A holiday in France inspires a love for the French way of life in the beautiful Vendée. “I don’t remember what my hair felt like in Mauritius, what I ate in Nepal or what I did in Barbados. But I still love the smell of the sea, buckets full of seafood, croissants for breakfast and oysters for tea that we had on holiday on little more than a French shoestring, many years ago in France” says Lucy Pitts, a finalist in our 2014 writing competition…
The beginning of something special.
Some 20 years or more ago, as a fresh faced barrister off on my first annual leave, I threw an old suitcase into the back of my then boyfriend’s BMW and we headed for the Newhaven Dieppe ferry. Little did we know then that it was a week long start to a life time’s adventure and love affair with France that has, all these years later, finally come full circle.
What drew us to a small white washed house, sitting just meters back from the coast in a fishing village in the Vendée, I can’t remember. We’d had no clear plan about where we were going and had made no reservations. Oh those were the days.
What I do know now is that we’d inadvertently stumbled on what was to become an exquisite six day assault on our senses and a quintessentially French experience, in the shape of a converted garage, annexed to the home of an elderly fisherman, with little more than a small table, a one ring cooker and a dubious shower.
I’ve had many holidays since, which have taken me from 5 star in Mauritius to snorkelling in Sri Lanka and back again and I’ve covered many miles of France but that week, costing a very modest handful of Francs still stands out as one of the best and without doubt was instrumental in shaping me into who I am today.
Sleep not being the precious commodity that it is now, for that week, at the first sound of birdsong, we’d stumble from our creaky bed across the cool stone floor and head to the nearest tabac and café to enjoy an early morning cigarette and strong black coffee with the locals. We didn’t speak much French but it didn’t seem to matter and we’d gather fragments of local news and gossip, before soft, fragrant croissants, served with a velvety bowl of steaming hot chocolate eased us gently into the rest of the day.
Then as the sun’s first rays danced across the sea, melting away any remaining mists, we’d head down to the rocks just south of the bay as they slowly emerged from their watery slumber and follow the local women as they foraged in the silty rock pools for mussels, oysters and conga eels. Faces flushed with excitement, they shouted at one another with the strange twang of their local dialect.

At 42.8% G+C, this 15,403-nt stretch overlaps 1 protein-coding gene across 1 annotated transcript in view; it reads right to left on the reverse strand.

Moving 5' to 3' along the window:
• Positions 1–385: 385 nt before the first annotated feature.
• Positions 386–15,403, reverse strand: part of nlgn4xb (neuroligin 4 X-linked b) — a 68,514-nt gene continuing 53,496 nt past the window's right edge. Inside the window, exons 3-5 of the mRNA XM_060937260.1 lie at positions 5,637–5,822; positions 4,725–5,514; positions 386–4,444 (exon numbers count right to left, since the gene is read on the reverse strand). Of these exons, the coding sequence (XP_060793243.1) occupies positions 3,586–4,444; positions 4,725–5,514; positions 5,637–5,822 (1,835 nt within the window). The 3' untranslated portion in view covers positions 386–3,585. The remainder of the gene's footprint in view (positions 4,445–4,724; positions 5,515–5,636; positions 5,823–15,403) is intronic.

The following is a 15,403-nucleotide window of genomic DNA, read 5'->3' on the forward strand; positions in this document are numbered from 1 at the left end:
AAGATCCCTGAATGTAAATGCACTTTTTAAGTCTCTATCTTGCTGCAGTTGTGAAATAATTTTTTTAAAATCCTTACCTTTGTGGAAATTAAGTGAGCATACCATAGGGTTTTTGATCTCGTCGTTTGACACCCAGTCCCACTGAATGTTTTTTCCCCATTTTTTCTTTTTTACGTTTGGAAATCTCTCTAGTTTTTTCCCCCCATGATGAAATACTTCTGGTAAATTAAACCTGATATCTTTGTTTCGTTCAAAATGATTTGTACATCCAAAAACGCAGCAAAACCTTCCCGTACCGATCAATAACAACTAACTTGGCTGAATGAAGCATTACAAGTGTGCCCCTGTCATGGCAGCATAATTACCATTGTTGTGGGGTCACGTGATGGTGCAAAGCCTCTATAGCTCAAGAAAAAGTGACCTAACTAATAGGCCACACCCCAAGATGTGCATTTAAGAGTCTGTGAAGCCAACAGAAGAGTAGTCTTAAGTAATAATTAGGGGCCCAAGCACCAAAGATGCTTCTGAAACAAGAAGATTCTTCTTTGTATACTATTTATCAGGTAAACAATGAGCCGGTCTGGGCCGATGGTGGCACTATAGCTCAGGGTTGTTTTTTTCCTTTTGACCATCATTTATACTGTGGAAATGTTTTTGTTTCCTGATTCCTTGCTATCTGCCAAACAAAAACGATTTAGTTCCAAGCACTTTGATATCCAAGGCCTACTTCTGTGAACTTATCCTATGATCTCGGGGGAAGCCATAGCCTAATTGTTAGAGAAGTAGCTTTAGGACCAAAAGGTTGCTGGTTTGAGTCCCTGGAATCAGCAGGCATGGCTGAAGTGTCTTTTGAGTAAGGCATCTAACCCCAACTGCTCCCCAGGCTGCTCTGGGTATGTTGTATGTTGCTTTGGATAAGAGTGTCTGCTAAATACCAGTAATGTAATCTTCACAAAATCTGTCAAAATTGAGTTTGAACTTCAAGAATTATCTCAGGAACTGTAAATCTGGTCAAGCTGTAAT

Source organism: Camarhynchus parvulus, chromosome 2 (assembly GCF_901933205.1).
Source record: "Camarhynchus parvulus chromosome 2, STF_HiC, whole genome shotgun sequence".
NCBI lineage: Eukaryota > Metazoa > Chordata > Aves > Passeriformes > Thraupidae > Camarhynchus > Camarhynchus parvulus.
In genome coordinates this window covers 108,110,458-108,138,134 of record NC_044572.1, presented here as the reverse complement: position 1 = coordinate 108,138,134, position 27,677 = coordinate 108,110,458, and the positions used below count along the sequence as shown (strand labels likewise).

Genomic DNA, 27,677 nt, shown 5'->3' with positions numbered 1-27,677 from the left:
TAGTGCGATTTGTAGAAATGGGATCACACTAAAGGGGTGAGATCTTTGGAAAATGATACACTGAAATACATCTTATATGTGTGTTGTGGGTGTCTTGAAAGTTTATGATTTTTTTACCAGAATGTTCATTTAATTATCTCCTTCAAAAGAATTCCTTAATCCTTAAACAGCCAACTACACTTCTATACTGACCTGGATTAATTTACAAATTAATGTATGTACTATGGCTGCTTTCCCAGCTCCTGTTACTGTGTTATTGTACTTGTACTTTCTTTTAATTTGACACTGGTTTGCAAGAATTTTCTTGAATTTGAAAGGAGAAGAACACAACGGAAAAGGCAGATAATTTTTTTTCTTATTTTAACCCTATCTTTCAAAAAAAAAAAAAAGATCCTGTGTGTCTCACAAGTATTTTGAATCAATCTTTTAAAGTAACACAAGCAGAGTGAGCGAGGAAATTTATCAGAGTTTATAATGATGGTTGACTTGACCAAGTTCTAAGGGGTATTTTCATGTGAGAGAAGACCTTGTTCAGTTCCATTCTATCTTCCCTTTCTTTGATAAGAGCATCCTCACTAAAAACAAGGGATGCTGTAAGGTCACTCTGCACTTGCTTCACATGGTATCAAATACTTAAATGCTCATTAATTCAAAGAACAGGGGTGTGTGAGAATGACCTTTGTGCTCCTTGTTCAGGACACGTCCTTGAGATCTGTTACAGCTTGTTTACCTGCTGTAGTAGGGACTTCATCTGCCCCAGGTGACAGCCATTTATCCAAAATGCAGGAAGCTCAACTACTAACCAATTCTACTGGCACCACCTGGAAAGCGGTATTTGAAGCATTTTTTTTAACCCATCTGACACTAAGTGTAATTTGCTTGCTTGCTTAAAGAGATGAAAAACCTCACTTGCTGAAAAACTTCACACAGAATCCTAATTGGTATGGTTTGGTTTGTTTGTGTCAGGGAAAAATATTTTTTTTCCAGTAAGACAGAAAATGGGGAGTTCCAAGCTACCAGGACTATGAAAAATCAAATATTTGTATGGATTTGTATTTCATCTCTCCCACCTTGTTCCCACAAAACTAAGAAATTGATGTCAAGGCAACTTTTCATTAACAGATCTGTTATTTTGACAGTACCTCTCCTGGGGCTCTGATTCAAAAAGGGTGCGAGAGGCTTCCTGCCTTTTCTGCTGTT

By midmorning, with hair ruffled and buckets full of their seafood bounty, the fishing women of the Vendée would give way to a straggly selection of surfers, holiday makers and swimmers who edged their way tentatively down the beach towards the cold compelling fingers of the sea. While in a quiet corner of the bay, the extraordinary sight of that giant of breeds, the Newfoundland dog, being trained as life guards for sea rescue kept us entranced and enthralled.
Soft warm baguettes stuffed with bitter dark chocolate and washed down with cheap local wine in the face of bracing Atlantic breezes and the warm, gritty sand of an endless coastline became the food of our long, dreamy afternoons. Here it was I first discovered the delights of catching crabs and netting shrimps which later, I’d watch as they turned a succulent pink in a spicy hot butter in readiness to be served with the (to me at least) hedonistic and exotic feast of artichokes, local meats and cheeses.
And here it was that I also first dipped my toe into the rich heritage of the Vendée coastline and the heady architecture of the Belle Epoque era, as we scrabbled along coastal paths that once danced sweetly to the tune of the early 20th century and foraged among the remains of medieval castles which whispered ghostly and ancient stories to us as we rested in their shadows.
Later, in the heart of the shouted banter of the busy little quayside of St.Gilles Croix de Vie we discovered ship size quantities of “fruits de mer” fresh from the days catch, just begging us to crack and crush our way into the salty delights within. And we watched the fisherman wrestle with their nets, resplendent as we were against the Formica and Polyester of the little restaurant La Fauvette.
And deep into the evening, no we didn’t go night clubbing or in search of bright lights. Instead we sat outside our little room with our fisherman host and his elderly wife in her blue house dress and crisp white apron, cracking open yet more oysters, speaking broken French heavy with wine, hair sticky with salt and skin pleasantly wind blasted!
Little did I know then how giant water dogs and walking the stony paths of the Vendée would become woven into the fabric of my life as they are now. The boyfriend is now a husband of two decades, the sporty BMW morphed into a sensible family car but the adventure lives on in our own little corner of France.
I don’t remember what my hair felt like in Mauritius, what I ate in Nepal or what I did in Barbados. But I still love the smell of the sea, buckets full of seafood, croissants for breakfast and oysters for tea. Not bad for an impromptu holiday on little more than a French shoestring, many years ago.
Read more fabulous stories from the winners in our 2014 Writing Competition